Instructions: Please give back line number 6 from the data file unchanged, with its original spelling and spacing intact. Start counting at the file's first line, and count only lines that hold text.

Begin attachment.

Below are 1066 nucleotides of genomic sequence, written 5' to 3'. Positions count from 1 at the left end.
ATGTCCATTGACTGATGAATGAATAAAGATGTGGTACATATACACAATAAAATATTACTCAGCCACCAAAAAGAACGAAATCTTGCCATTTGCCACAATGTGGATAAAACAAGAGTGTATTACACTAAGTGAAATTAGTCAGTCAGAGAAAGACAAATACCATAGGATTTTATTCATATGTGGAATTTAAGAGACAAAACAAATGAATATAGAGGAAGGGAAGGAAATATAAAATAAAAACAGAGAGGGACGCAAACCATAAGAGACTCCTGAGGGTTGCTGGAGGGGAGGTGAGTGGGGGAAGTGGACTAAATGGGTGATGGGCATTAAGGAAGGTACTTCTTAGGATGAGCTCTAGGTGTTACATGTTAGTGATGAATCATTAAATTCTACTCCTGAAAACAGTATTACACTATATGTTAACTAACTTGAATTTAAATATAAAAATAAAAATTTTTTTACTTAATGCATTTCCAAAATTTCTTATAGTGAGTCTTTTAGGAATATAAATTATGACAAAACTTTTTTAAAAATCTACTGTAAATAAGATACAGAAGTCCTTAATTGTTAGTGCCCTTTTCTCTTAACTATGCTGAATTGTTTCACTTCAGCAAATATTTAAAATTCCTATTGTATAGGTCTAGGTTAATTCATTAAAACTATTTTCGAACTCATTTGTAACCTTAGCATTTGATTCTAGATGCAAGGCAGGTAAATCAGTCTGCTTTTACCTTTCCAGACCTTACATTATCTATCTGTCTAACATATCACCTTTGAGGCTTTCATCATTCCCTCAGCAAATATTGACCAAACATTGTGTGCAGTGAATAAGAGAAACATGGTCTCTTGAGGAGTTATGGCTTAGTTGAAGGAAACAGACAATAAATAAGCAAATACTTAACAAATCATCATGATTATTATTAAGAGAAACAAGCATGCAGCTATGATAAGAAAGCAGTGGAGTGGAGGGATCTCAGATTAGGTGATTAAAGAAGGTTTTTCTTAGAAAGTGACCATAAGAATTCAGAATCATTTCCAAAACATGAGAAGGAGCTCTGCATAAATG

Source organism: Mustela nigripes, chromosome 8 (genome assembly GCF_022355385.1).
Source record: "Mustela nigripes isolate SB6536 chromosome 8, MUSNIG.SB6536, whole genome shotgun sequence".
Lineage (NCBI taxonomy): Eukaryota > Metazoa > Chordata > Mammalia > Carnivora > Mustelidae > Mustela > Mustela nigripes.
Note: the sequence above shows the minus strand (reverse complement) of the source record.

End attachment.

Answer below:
Note: the sequence above shows the minus strand (reverse complement) of the source record.